Saturday 29 October 2016

Lightning Components - New Tab, New You

Lightning Components - New Tab, New You



This is something I’ve been meaning to blog about for a while now, but things like Dreamforce, preparing for Dreamforce and the Winter 17 release kept getting in the way. I didn’t get as far as setting up a nice example, due to the sheer volume of code involved, so I haven’t been back and tried it out recently. Therefore it’s possible that you’ll never have the same experience I did, but as it’s not exactly onerous it seemed worth putting it out there anyway. Your mileage may vary.

Signature move

While building out the MVP for our BrightMedia Lightning booking page to demonstrate at Dreamforce, I needed to change the signature of one of my Apex controller methods, so to get a simple example from something like:

public static Account GetAccount(String idStr)


public static Account GetAccount(String idStr, String name)

and changed the parameters that the Lightning Component passed on the action from:

var params={idStr:'0018000001QtQVA', name:'Blog Post Account'};

That went well!

Once I’d made the various changes and saved all the artefacts, I refreshed the page and starting seeing some unexpected behaviour. The name parameter came through as null regardless of what I set it to. Debug statements in the lightning component showed that the name had a value (it wasn’t a hardcoded string unlike the example above!), but some time after I added it to the action it went bad. Making it a hardcoded string didn’t help, nor did juking around the other parameters. I even tried adding more parameters that definitely didn’t exist server side, but nothing helped.

After a some time and about and thousand debug statements later, I found that while I might be adding the new parameter to my params object, when that was sent to the server it had disappeared, hence the server always reported null.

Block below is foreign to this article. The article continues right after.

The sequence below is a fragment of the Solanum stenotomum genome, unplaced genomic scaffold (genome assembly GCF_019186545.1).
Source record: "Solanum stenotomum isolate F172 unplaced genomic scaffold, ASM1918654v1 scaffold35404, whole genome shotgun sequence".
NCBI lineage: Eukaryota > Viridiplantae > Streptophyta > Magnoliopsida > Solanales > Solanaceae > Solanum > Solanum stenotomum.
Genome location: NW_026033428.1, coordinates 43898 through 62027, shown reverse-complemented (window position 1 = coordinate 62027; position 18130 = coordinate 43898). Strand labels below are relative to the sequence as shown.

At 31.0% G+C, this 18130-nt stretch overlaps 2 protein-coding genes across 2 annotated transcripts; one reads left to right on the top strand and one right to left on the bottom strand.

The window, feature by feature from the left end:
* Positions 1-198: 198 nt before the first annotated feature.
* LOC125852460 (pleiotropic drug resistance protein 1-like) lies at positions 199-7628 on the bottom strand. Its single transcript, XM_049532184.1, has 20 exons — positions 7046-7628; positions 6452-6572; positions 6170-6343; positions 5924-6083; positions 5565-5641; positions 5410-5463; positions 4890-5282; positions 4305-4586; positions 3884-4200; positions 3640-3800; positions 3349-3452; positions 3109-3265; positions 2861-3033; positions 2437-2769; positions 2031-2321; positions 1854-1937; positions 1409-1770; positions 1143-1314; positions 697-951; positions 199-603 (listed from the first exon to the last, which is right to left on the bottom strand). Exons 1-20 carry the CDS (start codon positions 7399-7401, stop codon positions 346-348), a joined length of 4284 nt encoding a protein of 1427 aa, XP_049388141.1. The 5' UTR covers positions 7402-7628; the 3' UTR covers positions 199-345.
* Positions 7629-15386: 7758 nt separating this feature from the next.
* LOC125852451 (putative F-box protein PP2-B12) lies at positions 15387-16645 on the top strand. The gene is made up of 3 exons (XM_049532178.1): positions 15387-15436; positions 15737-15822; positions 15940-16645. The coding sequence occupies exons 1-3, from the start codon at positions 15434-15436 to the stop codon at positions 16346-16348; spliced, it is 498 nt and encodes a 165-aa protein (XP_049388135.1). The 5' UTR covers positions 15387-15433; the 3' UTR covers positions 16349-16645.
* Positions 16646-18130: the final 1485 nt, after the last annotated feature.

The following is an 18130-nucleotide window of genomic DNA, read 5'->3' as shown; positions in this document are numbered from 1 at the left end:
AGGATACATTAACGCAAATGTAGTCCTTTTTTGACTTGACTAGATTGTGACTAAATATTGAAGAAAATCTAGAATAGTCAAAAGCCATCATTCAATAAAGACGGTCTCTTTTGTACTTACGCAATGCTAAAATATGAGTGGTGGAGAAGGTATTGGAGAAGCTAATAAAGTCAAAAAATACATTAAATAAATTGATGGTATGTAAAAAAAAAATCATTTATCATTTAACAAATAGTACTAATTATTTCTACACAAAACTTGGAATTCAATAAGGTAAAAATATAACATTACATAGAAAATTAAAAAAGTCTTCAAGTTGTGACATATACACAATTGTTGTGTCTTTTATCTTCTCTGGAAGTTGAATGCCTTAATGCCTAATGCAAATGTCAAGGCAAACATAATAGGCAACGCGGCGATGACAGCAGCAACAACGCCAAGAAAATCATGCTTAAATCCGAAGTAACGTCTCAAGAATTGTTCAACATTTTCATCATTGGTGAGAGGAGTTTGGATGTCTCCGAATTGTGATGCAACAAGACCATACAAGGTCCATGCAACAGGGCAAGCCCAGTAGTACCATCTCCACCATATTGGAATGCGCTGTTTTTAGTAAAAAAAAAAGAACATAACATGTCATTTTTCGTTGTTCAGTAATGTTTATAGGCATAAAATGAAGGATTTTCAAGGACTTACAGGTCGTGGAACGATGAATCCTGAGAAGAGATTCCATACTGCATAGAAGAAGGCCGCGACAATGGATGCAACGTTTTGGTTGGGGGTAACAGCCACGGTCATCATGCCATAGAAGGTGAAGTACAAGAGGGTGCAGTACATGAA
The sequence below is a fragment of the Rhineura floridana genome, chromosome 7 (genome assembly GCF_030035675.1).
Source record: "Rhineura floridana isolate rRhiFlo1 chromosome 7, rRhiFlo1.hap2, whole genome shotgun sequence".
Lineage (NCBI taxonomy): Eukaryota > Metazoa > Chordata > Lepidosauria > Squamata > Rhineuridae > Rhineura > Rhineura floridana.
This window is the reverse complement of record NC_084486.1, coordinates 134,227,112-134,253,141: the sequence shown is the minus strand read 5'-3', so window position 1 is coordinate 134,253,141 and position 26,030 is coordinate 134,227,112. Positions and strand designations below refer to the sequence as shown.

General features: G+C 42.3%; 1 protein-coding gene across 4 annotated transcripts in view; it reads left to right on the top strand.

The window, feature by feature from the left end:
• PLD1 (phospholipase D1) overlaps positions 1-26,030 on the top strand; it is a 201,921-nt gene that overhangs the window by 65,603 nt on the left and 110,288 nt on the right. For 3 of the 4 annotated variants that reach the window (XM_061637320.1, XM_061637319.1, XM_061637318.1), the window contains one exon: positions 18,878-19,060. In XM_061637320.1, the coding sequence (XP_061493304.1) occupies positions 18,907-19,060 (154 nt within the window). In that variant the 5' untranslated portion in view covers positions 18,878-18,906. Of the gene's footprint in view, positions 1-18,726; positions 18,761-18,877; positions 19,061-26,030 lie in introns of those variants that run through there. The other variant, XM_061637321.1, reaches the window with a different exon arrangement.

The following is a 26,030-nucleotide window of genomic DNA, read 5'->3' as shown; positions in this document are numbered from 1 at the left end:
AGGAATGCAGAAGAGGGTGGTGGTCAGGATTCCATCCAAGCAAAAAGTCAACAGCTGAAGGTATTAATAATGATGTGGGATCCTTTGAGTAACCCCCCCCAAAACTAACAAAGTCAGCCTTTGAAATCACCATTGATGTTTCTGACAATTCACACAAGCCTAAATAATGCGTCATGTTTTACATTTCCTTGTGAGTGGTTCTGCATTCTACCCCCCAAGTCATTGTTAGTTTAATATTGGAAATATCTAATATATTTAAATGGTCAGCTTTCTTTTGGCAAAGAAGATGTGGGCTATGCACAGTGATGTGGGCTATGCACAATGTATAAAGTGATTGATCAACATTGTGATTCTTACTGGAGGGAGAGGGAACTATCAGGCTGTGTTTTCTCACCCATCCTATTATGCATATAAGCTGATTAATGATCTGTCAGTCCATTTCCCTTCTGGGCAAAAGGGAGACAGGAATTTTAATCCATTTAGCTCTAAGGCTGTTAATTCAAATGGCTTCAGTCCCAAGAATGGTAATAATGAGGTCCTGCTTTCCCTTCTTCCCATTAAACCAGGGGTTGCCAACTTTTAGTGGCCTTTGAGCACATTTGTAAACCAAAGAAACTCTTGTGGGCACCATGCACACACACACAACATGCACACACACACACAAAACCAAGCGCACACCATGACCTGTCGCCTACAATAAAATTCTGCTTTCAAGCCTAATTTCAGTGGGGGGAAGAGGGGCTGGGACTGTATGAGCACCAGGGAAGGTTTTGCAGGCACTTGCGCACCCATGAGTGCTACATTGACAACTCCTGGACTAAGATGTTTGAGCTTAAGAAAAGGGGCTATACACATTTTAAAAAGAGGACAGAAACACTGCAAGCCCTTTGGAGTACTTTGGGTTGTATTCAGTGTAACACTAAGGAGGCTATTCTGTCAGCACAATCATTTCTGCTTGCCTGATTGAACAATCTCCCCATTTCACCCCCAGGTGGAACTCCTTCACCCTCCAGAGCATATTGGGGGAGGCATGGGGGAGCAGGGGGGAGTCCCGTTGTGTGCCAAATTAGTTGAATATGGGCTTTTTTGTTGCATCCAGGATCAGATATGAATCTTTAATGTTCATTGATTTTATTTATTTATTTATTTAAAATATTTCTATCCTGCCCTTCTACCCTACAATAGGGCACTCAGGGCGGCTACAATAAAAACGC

Cache is king

I then tried what I should have as soon as this manifested itself, the browser equivalent of turning it off and on again. I closed the browser tab and opened a new one. Lo and behold everything worked as expected. We all know that the lightning framework aggressively caches on the front end to improve performance, and it looks like the client retained a metadata view of the server side signature after I changed it.

Now I need to stress that for once I’m not complaining about the behaviour of the framework! This is exactly the kind of thing that I’d expect when caching metadata. It’s not always possible to check everything in a cache is still valid - you quickly start to lose the benefit if you go back and check the source on every request. 

The key takeaway here is that when your application involves caching and you change something which doesn’t work as you expected, open a new tab (or window), or even a new browser. It only takes a few seconds and will save time and heartache in the long run.

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1 comment:

  1. When developing in lightning, it is best to turn off - 'Enable secure and persistent browser caching to improve performance' - Within, Security and Session Settings. Then any code changes will come into effect on just a broswer refresh.